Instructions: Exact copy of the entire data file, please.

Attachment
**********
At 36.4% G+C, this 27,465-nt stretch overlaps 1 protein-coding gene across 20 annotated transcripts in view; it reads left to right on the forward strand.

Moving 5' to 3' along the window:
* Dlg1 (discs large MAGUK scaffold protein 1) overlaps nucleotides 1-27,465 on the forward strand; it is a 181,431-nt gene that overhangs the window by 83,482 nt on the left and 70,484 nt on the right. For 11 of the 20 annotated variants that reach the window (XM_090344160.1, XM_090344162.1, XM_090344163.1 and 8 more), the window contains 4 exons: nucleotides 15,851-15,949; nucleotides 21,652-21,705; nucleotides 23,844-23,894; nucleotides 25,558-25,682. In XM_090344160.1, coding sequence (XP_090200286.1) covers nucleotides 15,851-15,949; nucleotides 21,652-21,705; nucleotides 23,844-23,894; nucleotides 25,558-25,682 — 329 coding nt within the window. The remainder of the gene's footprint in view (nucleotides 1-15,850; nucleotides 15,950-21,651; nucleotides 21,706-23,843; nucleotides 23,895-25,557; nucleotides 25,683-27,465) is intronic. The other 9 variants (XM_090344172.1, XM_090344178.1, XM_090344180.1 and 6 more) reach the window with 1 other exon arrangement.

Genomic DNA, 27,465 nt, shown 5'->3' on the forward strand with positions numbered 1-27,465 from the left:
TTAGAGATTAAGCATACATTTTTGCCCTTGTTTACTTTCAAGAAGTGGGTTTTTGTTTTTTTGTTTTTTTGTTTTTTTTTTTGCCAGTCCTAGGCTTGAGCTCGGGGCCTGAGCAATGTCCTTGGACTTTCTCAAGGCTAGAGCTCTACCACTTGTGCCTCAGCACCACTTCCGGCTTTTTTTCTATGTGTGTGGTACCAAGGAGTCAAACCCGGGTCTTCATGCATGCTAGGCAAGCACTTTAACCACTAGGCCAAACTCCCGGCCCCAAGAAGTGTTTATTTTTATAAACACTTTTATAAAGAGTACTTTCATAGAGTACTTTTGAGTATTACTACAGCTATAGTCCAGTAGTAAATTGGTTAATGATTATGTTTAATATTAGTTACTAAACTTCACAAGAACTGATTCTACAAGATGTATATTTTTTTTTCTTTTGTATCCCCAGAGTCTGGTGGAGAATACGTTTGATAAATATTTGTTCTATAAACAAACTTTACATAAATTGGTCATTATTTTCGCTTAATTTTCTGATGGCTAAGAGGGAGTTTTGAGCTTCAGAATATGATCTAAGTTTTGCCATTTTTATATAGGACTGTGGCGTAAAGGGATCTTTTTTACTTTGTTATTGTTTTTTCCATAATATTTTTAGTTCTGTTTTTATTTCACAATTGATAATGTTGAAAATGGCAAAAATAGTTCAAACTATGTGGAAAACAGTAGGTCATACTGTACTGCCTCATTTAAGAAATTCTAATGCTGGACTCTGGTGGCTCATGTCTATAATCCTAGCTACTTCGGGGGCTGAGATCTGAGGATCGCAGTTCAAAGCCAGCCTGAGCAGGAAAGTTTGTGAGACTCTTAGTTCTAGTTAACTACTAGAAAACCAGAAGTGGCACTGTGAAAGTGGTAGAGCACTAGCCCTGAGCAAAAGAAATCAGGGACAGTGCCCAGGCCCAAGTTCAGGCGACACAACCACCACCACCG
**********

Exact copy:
At 36.4% G+C, this 27,465-nt stretch overlaps 1 protein-coding gene across 20 annotated transcripts in view; it reads left to right on the forward strand.

Moving 5' to 3' along the window:
* Dlg1 (discs large MAGUK scaffold protein 1) overlaps nucleotides 1-27,465 on the forward strand; it is a 181,431-nt gene that overhangs the window by 83,482 nt on the left and 70,484 nt on the right. For 11 of the 20 annotated variants that reach the window (XM_090344160.1, XM_090344162.1, XM_090344163.1 and 8 more), the window contains 4 exons: nucleotides 15,851-15,949; nucleotides 21,652-21,705; nucleotides 23,844-23,894; nucleotides 25,558-25,682. In XM_090344160.1, coding sequence (XP_090200286.1) covers nucleotides 15,851-15,949; nucleotides 21,652-21,705; nucleotides 23,844-23,894; nucleotides 25,558-25,682 — 329 coding nt within the window. The remainder of the gene's footprint in view (nucleotides 1-15,850; nucleotides 15,950-21,651; nucleotides 21,706-23,843; nucleotides 23,895-25,557; nucleotides 25,683-27,465) is intronic. The other 9 variants (XM_090344172.1, XM_090344178.1, XM_090344180.1 and 6 more) reach the window with 1 other exon arrangement.

Genomic DNA, 27,465 nt, shown 5'->3' on the forward strand with positions numbered 1-27,465 from the left:
TTAGAGATTAAGCATACATTTTTGCCCTTGTTTACTTTCAAGAAGTGGGTTTTTGTTTTTTTGTTTTTTTGTTTTTTTTTTTGCCAGTCCTAGGCTTGAGCTCGGGGCCTGAGCAATGTCCTTGGACTTTCTCAAGGCTAGAGCTCTACCACTTGTGCCTCAGCACCACTTCCGGCTTTTTTTCTATGTGTGTGGTACCAAGGAGTCAAACCCGGGTCTTCATGCATGCTAGGCAAGCACTTTAACCACTAGGCCAAACTCCCGGCCCCAAGAAGTGTTTATTTTTATAAACACTTTTATAAAGAGTACTTTCATAGAGTACTTTTGAGTATTACTACAGCTATAGTCCAGTAGTAAATTGGTTAATGATTATGTTTAATATTAGTTACTAAACTTCACAAGAACTGATTCTACAAGATGTATATTTTTTTTTCTTTTGTATCCCCAGAGTCTGGTGGAGAATACGTTTGATAAATATTTGTTCTATAAACAAACTTTACATAAATTGGTCATTATTTTCGCTTAATTTTCTGATGGCTAAGAGGGAGTTTTGAGCTTCAGAATATGATCTAAGTTTTGCCATTTTTATATAGGACTGTGGCGTAAAGGGATCTTTTTTACTTTGTTATTGTTTTTTCCATAATATTTTTAGTTCTGTTTTTATTTCACAATTGATAATGTTGAAAATGGCAAAAATAGTTCAAACTATGTGGAAAACAGTAGGTCATACTGTACTGCCTCATTTAAGAAATTCTAATGCTGGACTCTGGTGGCTCATGTCTATAATCCTAGCTACTTCGGGGGCTGAGATCTGAGGATCGCAGTTCAAAGCCAGCCTGAGCAGGAAAGTTTGTGAGACTCTTAGTTCTAGTTAACTACTAGAAAACCAGAAGTGGCACTGTGAAAGTGGTAGAGCACTAGCCCTGAGCAAAAGAAATCAGGGACAGTGCCCAGGCCCAAGTTCAGGCGACACAACCACCACCACCG